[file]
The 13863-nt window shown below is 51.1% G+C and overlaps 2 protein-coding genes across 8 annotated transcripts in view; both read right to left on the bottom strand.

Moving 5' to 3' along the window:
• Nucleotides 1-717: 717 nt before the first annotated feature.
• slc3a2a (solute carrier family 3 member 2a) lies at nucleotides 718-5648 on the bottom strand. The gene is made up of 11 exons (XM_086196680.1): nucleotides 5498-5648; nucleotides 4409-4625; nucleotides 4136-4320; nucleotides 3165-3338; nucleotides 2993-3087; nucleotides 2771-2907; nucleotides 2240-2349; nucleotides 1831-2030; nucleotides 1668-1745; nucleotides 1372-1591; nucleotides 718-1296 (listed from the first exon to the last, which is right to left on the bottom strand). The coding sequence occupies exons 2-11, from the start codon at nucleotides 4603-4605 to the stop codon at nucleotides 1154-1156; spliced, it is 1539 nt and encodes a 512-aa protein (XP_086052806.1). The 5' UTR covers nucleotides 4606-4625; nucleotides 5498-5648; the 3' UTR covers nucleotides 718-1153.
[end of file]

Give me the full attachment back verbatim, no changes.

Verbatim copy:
The 13863-nt window shown below is 51.1% G+C and overlaps 2 protein-coding genes across 8 annotated transcripts in view; both read right to left on the bottom strand.

Moving 5' to 3' along the window:
• Nucleotides 1-717: 717 nt before the first annotated feature.
• slc3a2a (solute carrier family 3 member 2a) lies at nucleotides 718-5648 on the bottom strand. The gene is made up of 11 exons (XM_086196680.1): nucleotides 5498-5648; nucleotides 4409-4625; nucleotides 4136-4320; nucleotides 3165-3338; nucleotides 2993-3087; nucleotides 2771-2907; nucleotides 2240-2349; nucleotides 1831-2030; nucleotides 1668-1745; nucleotides 1372-1591; nucleotides 718-1296 (listed from the first exon to the last, which is right to left on the bottom strand). The coding sequence occupies exons 2-11, from the start codon at nucleotides 4603-4605 to the stop codon at nucleotides 1154-1156; spliced, it is 1539 nt and encodes a 512-aa protein (XP_086052806.1). The 5' UTR covers nucleotides 4606-4625; nucleotides 5498-5648; the 3' UTR covers nucleotides 718-1153.